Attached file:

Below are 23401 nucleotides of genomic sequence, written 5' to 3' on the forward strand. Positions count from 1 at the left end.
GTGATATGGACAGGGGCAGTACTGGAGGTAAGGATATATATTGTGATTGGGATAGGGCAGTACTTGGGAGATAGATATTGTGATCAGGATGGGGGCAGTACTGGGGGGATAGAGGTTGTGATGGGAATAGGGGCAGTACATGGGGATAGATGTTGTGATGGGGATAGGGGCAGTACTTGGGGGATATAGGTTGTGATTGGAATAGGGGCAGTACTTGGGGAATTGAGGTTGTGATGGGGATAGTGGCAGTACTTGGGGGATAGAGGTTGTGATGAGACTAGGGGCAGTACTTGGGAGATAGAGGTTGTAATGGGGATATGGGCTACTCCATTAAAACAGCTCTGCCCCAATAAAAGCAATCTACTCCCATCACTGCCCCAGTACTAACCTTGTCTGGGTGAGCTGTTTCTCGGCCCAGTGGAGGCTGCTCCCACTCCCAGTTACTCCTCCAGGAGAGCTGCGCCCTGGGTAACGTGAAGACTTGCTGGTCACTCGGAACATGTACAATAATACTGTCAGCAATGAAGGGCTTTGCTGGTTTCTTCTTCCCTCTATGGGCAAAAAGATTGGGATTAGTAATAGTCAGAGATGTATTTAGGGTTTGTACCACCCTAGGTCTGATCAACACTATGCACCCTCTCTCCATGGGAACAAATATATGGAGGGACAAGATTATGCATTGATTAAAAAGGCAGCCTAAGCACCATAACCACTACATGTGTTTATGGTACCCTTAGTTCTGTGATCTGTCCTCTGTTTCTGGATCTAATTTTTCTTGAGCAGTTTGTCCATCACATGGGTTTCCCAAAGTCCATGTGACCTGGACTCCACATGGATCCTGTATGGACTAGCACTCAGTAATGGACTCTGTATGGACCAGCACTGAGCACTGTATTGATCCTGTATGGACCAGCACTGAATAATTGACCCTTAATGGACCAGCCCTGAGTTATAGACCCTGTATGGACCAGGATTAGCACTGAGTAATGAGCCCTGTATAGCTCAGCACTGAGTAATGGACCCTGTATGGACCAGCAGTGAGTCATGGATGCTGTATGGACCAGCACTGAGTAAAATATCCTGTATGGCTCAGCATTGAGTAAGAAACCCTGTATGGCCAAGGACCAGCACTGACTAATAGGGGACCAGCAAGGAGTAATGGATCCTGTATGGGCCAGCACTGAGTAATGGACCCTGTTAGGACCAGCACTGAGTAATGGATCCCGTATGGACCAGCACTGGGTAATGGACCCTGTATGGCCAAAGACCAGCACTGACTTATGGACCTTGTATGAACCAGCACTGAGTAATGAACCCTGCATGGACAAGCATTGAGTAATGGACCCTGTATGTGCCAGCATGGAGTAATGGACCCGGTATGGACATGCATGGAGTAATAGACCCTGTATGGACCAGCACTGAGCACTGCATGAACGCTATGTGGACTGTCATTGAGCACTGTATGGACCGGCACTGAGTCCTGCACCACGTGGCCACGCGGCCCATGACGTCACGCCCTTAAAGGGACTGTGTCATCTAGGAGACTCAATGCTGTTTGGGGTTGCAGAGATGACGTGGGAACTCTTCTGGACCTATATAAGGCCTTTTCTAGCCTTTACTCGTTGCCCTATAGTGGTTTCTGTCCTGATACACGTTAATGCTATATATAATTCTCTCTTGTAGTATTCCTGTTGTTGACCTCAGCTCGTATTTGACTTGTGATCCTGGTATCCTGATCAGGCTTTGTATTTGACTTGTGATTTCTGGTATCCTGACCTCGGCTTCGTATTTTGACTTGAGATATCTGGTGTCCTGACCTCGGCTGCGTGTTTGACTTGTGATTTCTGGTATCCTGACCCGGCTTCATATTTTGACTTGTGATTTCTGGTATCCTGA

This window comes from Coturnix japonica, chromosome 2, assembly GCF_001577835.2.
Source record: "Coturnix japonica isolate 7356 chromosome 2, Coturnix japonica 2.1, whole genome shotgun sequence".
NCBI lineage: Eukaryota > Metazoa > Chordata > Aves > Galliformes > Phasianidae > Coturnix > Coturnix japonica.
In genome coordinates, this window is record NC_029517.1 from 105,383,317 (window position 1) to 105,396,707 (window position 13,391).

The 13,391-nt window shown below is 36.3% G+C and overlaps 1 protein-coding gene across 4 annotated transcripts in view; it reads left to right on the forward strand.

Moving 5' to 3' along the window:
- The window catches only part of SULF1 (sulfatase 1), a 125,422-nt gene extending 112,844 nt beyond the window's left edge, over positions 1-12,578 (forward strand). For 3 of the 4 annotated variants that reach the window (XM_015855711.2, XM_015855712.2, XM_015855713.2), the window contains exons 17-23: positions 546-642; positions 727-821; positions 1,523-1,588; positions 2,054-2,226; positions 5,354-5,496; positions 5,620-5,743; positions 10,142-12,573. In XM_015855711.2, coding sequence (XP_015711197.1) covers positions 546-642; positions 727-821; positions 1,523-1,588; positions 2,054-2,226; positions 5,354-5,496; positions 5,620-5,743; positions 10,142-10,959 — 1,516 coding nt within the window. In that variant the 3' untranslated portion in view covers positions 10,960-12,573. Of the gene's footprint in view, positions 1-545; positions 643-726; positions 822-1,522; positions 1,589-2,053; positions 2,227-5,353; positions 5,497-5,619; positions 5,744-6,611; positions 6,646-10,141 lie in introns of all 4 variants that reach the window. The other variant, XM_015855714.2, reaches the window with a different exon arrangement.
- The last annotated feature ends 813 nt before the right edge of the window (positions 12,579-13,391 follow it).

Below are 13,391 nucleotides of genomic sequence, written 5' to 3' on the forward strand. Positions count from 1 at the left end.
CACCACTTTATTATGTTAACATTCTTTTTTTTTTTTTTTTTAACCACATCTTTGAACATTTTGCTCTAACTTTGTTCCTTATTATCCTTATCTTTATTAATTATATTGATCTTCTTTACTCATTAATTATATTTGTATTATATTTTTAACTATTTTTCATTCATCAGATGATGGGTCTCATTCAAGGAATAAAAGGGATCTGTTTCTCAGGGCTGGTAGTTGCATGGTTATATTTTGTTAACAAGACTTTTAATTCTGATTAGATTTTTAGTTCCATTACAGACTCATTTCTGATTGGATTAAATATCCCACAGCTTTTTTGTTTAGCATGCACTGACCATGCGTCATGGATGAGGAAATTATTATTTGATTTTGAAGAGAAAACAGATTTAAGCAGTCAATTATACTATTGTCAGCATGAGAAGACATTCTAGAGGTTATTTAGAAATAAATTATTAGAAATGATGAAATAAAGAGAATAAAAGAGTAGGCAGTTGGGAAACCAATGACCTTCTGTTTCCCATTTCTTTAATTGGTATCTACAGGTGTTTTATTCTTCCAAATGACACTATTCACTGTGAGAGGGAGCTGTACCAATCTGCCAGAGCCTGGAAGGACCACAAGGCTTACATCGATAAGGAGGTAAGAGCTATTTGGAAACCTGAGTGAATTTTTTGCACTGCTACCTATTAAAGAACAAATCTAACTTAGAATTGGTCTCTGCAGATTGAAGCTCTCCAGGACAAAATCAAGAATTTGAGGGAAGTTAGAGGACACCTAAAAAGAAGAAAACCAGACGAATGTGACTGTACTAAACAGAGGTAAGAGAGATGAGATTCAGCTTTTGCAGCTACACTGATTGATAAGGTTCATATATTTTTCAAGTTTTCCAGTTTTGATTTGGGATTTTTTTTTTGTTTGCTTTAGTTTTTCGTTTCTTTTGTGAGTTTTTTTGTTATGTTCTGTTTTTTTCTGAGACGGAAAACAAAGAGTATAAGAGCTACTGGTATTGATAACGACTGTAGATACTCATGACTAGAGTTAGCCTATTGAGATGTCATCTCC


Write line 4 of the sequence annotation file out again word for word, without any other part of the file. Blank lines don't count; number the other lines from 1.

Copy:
Source record: "Coturnix japonica isolate 7356 chromosome 2, Coturnix japonica 2.1, whole genome shotgun sequence".